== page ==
‘I wonder what Jane’s like?’ I asked. ‘I bet she’s there with her husband. I reckon they’re nearly retired. I mean, who sticks a TV/DVD combo up on Craig’s List? I bet one of their kids helped.’
Jane was not what we imagined. Her very narrow condo-house was down a very narrow lane. She opened the door and invited us in. The appliance was plugged in at the entrance, ‘you see it works!’ she said pointing at the foreign-language film playing on the tiny screen.
‘Yep it’s great!’ DC was nodding, shoving cash into her hand as quickly as she could. I was eying up Jane’s husband. I decided his name was Charles and I was waiting for him to say hello. DC unwrapped the IKEA bag and stuffed in the telly as quickly as possible, all the while retreating. ‘Thank you!’ she said, pushing me back into the cold.
‘Awe sweet! Are your cats coming in?’ I asked about the two ginger moggies who’d appeared at my feet, looking keen as ever to bolt in the house.
‘They’re not ours!’ Jane said, swiftly closing the door.
We fumbled back round the corner and erupted with laughter. Then DC started to have doubts, ‘what if it doesn’t work?’
‘But we saw it playing! It will!’
‘Yeah but with her DVD. What if it doesn’t work with mine?’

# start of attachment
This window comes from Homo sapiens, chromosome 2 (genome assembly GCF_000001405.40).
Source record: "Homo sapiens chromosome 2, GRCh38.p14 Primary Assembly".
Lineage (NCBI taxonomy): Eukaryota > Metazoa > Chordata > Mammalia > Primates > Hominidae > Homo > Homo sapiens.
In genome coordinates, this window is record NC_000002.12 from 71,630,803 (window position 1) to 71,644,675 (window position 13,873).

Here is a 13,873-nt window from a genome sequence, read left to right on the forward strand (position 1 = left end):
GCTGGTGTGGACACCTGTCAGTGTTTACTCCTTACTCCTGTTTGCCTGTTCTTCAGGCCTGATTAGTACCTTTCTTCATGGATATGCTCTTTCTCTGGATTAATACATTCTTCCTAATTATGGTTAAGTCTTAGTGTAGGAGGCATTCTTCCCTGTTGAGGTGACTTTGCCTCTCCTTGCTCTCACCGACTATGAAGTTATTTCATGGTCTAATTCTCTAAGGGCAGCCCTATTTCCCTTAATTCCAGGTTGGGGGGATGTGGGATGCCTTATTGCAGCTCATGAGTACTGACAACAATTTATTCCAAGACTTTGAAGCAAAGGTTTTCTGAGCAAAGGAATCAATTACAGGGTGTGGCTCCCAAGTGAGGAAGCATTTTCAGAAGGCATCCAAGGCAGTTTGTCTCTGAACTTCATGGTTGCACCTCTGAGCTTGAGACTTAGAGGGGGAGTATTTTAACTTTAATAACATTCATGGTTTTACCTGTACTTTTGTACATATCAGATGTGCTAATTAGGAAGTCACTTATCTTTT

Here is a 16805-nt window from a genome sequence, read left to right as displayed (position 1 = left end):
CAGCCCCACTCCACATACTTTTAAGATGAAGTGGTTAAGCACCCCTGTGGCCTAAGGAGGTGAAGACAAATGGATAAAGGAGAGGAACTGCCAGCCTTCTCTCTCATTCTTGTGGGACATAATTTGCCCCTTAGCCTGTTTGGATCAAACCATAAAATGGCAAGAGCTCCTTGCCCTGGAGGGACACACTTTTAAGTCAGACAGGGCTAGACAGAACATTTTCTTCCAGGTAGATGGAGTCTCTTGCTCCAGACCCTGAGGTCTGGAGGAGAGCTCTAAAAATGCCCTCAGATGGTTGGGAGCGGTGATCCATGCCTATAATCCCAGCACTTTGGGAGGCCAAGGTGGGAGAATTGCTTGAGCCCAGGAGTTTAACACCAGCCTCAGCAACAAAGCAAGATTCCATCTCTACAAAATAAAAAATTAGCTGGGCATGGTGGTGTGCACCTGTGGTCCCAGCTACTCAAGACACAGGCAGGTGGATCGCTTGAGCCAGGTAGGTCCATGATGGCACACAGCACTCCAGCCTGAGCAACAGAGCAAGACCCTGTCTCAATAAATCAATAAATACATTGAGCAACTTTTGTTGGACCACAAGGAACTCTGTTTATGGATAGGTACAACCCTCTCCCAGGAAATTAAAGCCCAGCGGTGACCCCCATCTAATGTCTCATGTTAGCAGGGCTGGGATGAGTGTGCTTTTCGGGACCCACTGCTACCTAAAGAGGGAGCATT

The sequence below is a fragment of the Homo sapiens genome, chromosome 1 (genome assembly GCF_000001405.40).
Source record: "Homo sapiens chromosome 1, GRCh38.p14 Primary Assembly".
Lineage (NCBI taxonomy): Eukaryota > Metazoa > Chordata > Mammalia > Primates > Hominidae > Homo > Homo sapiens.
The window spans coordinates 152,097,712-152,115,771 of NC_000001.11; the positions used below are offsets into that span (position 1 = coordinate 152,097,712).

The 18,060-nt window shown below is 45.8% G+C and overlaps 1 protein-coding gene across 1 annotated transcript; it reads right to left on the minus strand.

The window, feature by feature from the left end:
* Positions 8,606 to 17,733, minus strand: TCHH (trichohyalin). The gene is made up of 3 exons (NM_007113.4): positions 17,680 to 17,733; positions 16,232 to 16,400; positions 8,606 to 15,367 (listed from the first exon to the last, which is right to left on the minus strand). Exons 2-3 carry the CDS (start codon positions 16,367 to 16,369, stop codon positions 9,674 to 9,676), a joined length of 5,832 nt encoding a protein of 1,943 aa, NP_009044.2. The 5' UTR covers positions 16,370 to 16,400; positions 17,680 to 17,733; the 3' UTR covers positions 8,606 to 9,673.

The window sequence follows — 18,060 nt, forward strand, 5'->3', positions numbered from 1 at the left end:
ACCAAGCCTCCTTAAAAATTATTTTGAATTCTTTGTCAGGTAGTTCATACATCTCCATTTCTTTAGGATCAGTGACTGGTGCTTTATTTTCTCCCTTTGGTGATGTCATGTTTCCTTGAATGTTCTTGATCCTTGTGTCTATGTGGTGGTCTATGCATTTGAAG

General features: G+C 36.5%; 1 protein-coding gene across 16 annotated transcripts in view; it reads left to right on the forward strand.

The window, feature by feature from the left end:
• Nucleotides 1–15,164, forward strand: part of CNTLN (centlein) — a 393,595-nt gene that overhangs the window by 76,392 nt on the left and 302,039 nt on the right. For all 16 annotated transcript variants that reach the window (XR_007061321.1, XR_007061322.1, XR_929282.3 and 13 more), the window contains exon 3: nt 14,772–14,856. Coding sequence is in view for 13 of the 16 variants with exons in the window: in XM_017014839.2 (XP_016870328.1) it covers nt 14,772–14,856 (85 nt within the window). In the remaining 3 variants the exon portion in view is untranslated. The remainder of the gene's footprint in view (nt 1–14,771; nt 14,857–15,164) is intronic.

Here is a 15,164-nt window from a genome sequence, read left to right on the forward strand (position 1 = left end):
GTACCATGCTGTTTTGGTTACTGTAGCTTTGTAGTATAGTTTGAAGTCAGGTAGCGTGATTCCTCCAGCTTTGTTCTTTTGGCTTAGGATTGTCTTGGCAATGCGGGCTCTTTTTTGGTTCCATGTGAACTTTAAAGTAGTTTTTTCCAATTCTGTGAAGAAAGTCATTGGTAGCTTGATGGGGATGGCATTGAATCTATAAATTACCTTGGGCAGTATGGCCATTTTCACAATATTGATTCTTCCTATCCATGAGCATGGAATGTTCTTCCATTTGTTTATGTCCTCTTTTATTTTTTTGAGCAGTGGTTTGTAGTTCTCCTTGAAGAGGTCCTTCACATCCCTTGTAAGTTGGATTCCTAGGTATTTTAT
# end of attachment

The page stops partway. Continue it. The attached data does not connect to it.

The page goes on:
‘Well then maybe you can email and ask for hers?’
Back on the bus DC was still suspicious, examining her purchase. ‘Oh my god, look at this, it’s totally fake’. I came round and investigated the back ticket. She was right, it definitely wasn’t written in any language I’d ever seen. ‘Is it hieroglyphics?’. Another fit of hysterical laughter.
‘I don’t want to leave Morden’. The tube journey back was arduously familiar. By the time we got to Old Street we’d both had enough of public transport and decided to walk back, each slinging a bag strap over our shoulder. It was like some variation on a three legged race. We moved up Pitfield street slowly, nattering away and laughing laughing laughing. The shadows danced whilst we wove between worlds, all the while managing to stay on the same plane. Splashing through the expanding puddles of traffic lights, senses on full alert.
Arriving in Dalston, DC still didn’t quite feel comfortable enough climbing on a double-decker ‘I need a simple bus, none of these multiple entrances or lotus-like looks’, which is how we ended up at the bar.
And now the girl with the crown is sat at the next booth. They’re taking turns posing for photos and she seems to have forgotten us. I ponder her, her friends, her comment, our night … there’s always gonna be some Nathan Barley isn’t there? But ultimately, I’ve gotta be and so does she, no matter where we end up or what we’re seen to represent. Onwards and upwards, sisters!